The Scapegoat

I came across an old xerox from an unidentified textbook about psychology that I saved from way back and now wanted to share a bit I found about scapegoating. I think it’s behind alot of our problems in the ways we treat people and how we’re treated.


Often one child in a family is singled out as the recipient of the most abuse. Reasons for this type of selection are complex and varied. Usually scapegoating begins at a very early age, sometimes at birth. Infants who are irritable, colicky and who do not respond well to parental nurturing may become targets for abuse. Premature infants are more likely to become scapegoats than those carried to full term.

Scapegoating is frequently described as an interactive process in which the child’s physical, social or psychological characteristics combine with those of the parent to increase the likelihood of abuse. Children perceived as difficult or unresponsive or hyperactive are at risk. Other traits can include psychological impairment, learning disabilities or chronic illness.

Caretakers of scapegoated children range from normally capable persons under stress to those with severe psychopathology. Parents may perceive a particular child as reflecting their own defects or inadequecies. In such situations the parent’s self-hatred is misdirected toward the child. The child has become a symbol of all the parent dislikes in him or herself.

Maltreatment by caretakers is quickly internalized by children. Scapegoated children come to have low self-esteem and see themselves as bad and deserving of punishment. As they grow older many of these children actually seek punishment by acting out at home or in school. They may also invite abuse from peers by taunting and provoking them. Because the children see themselves as deserving of abuse they offer only token self-defense when they are subsequently attacked.

As they grow older, victims of severe scapegoating continue to have difficulty in establishing close relationships with peers, teachers and others. Prolonged treatment is often required to help these children develop a capacity for displaying warmth toward themselves and others.

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6 Responses to “The Scapegoat”

  1. Donna Ho Says:

    Hi Jerry! I’m a journalism student at Syracuse University and my class has an assignment to blog-watch. Each of us picked randomly out of a mug on which blog to look at and I got yours! I wanted to know if I would be able to email you a few questions about your inspiration for the blog and the story behind it. Thanks and I hope to hear from you soon!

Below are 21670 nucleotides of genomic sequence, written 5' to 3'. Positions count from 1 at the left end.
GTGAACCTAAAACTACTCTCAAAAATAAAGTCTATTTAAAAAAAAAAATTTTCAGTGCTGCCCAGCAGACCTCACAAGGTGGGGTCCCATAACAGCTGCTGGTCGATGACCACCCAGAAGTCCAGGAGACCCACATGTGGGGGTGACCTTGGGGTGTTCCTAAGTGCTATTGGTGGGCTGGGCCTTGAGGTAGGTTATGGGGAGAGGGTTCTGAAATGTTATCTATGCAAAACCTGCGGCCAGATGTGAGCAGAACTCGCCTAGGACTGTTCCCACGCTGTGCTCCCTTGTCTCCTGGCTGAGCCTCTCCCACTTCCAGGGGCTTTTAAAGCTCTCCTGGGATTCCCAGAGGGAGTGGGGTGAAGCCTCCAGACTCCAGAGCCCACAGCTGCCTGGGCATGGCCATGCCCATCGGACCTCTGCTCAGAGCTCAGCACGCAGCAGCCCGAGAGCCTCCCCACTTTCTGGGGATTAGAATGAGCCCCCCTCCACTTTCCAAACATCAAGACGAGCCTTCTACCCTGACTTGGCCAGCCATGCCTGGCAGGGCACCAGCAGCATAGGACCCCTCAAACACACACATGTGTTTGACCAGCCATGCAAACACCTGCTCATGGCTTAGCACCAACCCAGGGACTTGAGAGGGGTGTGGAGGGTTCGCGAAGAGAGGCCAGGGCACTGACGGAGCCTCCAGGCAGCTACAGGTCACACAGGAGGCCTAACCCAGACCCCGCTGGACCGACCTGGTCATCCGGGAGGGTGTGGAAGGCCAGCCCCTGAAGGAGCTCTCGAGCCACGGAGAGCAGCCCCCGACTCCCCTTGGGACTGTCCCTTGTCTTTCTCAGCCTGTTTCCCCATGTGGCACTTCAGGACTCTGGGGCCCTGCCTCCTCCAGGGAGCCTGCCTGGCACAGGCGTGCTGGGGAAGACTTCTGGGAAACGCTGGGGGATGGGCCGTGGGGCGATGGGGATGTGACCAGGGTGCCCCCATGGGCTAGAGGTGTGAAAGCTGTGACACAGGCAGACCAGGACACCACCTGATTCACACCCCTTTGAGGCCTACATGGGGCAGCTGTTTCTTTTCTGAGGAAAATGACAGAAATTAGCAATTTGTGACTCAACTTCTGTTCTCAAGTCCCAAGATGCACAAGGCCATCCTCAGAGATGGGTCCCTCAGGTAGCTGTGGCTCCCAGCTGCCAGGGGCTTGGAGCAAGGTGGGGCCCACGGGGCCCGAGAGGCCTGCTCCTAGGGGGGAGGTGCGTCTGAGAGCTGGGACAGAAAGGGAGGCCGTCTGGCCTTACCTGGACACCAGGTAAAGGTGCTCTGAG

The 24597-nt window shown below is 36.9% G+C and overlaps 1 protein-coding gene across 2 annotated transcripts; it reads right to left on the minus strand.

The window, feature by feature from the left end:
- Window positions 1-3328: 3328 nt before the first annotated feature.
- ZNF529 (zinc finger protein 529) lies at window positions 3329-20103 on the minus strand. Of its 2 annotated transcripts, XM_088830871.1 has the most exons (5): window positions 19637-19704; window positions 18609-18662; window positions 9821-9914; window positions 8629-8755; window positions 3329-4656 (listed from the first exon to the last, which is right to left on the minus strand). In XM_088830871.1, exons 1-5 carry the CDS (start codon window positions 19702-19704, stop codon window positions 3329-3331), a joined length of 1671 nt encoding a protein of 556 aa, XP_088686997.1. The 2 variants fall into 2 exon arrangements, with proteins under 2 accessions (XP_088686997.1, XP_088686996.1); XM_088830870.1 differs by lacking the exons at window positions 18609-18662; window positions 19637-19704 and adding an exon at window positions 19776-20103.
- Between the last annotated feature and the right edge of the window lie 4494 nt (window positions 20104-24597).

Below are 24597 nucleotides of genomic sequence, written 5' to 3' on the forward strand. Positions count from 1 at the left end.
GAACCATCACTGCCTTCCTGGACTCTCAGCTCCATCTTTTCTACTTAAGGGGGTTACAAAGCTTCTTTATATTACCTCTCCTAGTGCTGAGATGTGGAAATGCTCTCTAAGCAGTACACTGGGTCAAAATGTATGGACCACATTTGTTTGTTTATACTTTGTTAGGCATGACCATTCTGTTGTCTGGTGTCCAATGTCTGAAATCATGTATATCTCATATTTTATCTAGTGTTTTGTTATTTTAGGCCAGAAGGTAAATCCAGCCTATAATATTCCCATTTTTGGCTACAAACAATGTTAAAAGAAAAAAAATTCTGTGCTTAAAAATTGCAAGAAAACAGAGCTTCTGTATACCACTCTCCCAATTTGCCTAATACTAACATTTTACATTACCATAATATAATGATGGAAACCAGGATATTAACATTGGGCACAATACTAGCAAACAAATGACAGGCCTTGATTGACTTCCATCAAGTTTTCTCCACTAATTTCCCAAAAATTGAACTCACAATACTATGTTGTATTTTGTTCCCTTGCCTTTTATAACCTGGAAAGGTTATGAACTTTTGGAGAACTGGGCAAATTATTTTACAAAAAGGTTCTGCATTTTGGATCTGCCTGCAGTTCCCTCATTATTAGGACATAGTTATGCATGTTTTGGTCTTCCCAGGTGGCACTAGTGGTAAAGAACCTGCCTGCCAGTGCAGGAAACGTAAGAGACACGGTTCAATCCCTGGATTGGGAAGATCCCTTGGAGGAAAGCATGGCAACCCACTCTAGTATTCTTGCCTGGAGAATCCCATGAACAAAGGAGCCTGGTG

2. Colleen Says:

    I found the credit for your picture while searching for the reason why my family hates me so much.

    The Scapegoat by William Holman Hunt, 1854. Hunt had this framed in a picture with the quotations “Surely he hath borne our Griefs and carried our Sorrows; Yet we did esteem him stricken, smitten of GOD and afflicted.” (Isaiah 53:4) and “And the Goat shall bear upon him all their iniquities unto a Land not inhabited.” (Leviticus 16:22)

  3. Jerry Says:

    Hi Colleen – Thanks for that tidbit abut the goats. I understand how you feel about your family. Almost every family has their favorites and goats. It’s truly unfortunate.

    I was reading about animal acts in vaudeville and they said the toughest animal to train is the goat. Goats are rugged individualists, unpredictable and completely fearless. So it’s not all gnashing of teeth and wringing of hands. Now go out there my fellow goat and butt some heads!

  4. Colleen Says:

    I found some real goats to hang out with a few months ago – it was so much fun – I didn’t realize the symbolism at the time. I hope to be out at that farm again soon shooing them off cars, taking them on a hike with their dog companions; 2 rotties and a sharpe. It was so fun the last time to look and see this parade of happy animals frolicking behind me. That’s what I need to run and jump and play without fear.

  5. Michelle Says:

    Hi Colleen, I’m a goat too. I was always the outcast in my family because I spoke out against the family dysfunction. You are not alone, I will play with you my fellow goat. Goats are Good for Families…

  6. Jerry Says:

    I had a friend who took care of a friend’s goats while she was away on vacation once. She said it was hell. The goats were completely uncooperative and really tough to take care of. I guess goats aren’t for everyone…